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Perhaps all is not doom and gloom. In Texas, a few years ago, we went to an approved vendor list (you can go to www.trs.state.tx.us for details) There are mutual fund companies on the list including Vanguard, Fidelity, and T Rowe Price. People who contributed to 403's before this list were grandfathered. My wife and I complete a form each year which states we were contributing to these companies before the approved vendor act became law and, even though some of my mutual fund famalies are not on the approved vendor list, we continue, to this day, contributions to these companies. I am new to this forum, but surely there are members of congress who could be contacted; congressmen who would support such a grandfather clause on the national level. Surely, this group is activist enough to begin an e mail campaign to contact all our helpful constituents.

 

Administrative costs need not be a burden to your school district. My wife teaches in a large urban district. Her district contracted with National Plan Administrators( NPA ) to administrate their 403 program. My wife pays a monthly administrative fee of $0.60.

 

Several years ago, the smaller, rural district I work for had concerns about 403 administrative costs brought on by changing federal regulations. I offerred to pay an administrative cost to keep my ability to purchase mutual funds for my 403. They contracted NPA and presently, employees pay no administrative fee.

 

I'm sure there are other firms like NPA, but perhaps your teacher's union, district HR director, or a sympathetic Board Trustee in your district needs to know there are positive solutions to the 403 administration problem.

 

Thank you.

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If the IRS, in practice or in theory, holds employers responsible for the administration of the "plan," then it makes sense that the employers should be able to control the choice of vendors. Schools will be able to purchase an plan document for a small fee that will accept all vendors(subject to school approval) and apply to all vendors.

 

Another variable to consider is state law. In Ohio, if a vendor attracts a sufficient number of clients, then the district must offer the vendor's products.

 

Mark

 

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Guest Sierra

Hi Stubborn:

 

Great post! Is that 60 cents per month or 60 basis points (6/10 of 1 percent) per month. I also would like to know the identity of the large urban sd you refer to. Us activists must have the facts in real terms. If I write a personal letter to the IRS individuals that will be responsible for making the proposed regs final it would be great to say: A,B,C, D etc school districts have done xyz regardless of whether or not they did what they did in contemplation of the upcoming regs.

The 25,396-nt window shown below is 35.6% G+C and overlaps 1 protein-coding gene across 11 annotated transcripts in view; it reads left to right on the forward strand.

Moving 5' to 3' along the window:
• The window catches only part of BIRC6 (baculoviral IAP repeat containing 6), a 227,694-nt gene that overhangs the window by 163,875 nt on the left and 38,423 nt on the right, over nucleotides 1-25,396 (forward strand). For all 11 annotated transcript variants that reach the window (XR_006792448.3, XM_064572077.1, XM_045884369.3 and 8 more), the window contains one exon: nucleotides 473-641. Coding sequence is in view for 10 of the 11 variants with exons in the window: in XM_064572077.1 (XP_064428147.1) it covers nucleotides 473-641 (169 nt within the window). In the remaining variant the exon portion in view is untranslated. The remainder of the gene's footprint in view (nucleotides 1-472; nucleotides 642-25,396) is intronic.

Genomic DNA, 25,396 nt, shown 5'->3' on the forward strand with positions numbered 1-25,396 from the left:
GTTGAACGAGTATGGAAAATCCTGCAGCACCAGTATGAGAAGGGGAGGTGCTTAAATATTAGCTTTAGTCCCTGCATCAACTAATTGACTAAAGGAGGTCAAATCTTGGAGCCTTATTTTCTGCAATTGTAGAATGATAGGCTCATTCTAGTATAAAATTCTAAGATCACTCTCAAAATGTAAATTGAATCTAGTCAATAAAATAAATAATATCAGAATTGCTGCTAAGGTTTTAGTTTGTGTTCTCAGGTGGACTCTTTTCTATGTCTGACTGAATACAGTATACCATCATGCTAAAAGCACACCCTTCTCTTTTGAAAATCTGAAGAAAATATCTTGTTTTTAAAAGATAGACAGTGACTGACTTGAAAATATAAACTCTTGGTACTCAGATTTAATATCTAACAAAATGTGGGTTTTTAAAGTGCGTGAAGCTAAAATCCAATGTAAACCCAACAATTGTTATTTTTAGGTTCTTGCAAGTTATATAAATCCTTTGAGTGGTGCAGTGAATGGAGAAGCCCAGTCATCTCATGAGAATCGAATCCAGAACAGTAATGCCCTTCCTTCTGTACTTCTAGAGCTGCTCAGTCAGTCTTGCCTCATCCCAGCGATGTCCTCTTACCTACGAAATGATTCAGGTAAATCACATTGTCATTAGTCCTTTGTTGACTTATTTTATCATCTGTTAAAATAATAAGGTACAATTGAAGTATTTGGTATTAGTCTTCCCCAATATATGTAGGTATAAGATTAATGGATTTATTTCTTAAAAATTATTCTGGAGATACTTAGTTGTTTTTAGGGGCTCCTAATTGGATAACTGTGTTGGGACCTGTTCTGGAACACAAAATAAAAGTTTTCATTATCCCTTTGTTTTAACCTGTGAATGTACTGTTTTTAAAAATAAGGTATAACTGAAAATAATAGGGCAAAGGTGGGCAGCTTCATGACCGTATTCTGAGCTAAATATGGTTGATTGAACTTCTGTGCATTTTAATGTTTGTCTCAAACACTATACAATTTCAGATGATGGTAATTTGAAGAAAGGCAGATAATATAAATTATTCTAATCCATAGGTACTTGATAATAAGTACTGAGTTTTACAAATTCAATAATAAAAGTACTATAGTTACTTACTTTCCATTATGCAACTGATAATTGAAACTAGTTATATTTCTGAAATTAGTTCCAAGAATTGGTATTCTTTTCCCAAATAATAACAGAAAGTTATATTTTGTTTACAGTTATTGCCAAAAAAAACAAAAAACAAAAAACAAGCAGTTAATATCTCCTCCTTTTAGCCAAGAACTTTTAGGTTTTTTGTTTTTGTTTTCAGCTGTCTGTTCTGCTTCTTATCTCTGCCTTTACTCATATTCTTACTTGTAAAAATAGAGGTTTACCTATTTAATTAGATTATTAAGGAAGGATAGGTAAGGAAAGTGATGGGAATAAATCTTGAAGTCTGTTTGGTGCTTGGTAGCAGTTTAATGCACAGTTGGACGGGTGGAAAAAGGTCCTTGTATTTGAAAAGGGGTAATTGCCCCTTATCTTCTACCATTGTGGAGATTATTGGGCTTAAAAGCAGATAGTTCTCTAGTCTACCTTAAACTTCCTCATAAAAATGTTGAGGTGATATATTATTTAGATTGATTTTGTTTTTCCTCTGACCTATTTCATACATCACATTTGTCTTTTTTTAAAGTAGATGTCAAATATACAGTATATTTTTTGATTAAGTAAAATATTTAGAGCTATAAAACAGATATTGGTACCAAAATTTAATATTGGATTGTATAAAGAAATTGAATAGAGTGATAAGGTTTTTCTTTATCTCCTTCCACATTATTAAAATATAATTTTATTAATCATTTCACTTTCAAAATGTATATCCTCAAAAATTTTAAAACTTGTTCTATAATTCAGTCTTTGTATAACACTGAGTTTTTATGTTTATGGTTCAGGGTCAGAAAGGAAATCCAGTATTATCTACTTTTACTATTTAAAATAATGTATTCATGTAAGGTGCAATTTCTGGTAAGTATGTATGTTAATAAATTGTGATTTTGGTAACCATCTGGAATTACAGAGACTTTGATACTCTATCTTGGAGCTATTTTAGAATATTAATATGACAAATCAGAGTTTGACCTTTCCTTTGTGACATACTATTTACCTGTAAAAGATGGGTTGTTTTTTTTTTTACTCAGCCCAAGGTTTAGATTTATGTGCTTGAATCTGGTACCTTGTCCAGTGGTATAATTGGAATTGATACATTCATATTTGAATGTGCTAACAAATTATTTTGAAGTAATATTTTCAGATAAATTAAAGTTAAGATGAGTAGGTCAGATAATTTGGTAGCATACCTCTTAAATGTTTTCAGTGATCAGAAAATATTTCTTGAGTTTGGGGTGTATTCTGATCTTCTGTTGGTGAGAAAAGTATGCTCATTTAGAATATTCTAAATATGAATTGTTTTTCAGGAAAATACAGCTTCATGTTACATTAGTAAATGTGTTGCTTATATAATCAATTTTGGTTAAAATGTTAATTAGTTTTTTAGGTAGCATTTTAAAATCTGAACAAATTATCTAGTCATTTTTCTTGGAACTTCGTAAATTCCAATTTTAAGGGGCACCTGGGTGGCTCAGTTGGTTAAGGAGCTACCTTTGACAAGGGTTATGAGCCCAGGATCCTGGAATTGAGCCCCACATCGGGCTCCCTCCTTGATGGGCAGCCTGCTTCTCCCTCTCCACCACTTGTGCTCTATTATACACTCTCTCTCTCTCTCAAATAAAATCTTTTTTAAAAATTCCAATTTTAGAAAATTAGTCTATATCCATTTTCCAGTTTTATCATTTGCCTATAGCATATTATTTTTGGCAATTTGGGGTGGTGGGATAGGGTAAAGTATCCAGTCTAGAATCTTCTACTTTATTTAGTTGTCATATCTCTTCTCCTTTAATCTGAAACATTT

I am of the belief that the regs will force the er's to finally realize that they must do their due dilligence. They have been legally insulated from stepping up to the plate for 45 years.

 

Please check out the 457(b) and 401(k) plans of the City of New York and let us know if the same program can be duplicated with a 403(b) plan. They can be located at: www.nyc.gov/deferredcomp.

 

Mark...I would appreciate your views as well.

 

Peace and hope,

Joel L. Frank

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Hello Sierra,

 

My wife teaches at San Antonio Independent School District (approximately 50,000 students, urban, inner city). Their administrative charge is sixty cents per month, regardless of the amount or number of vendors (fund families or insurance companies) involved.

 

I work at East Central Independent School District( approximately 8,000 students, rural, small town). We presently have no administrative charge, regardless of the amount or number of vendors (fund families or insurance companies) involved. Both school districts use National Plan Administrators. You can learn more about them at www.natplan.com; or perhaps you would prefer:

 

NPA

PO Box 161630

Austin, TX 78716

(512) 327 6481

(512) 327 1027 (fax)

 

NPA administrates more than 403b plans; and, to the best of my memory, do business outside the state of Texas.

 

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Guest Sierra

Stubborn:

 

THANK YOU FOR YOUR KIND AND PROMPT REPLY.

 

Peace and hope,

Joel L. Frank

 

When you get a moment please log onto the NYC website that I talked about this am.

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Hello Sierra,

 

Have logged onto your NYC site. If you go to the link, Enroll in DCP, 403's are mentioned several times along with the statement that the 401 and 457 plans were the plans selected. I have more questions than answers.

 

How were 401k/457 plans selected? Can this same process be used to add a 403b?

 

What do other educators want?

 

DCP appears to be an umbrella group. Who runs it? What are the pressure points they respond to?

 

Do you want a 403b plan, better options in the current offerings or both?

 

Are teachers considered governmental employees in NYC?.

 

How do city workers qualify for a 401k?

 

For background info, you may wish to look at www.irs.gov for :

 

IRS Pub. 4406

IRC 401k

IRC 403b/457 Plans

 

Sorry, all I can provide is a cursory view.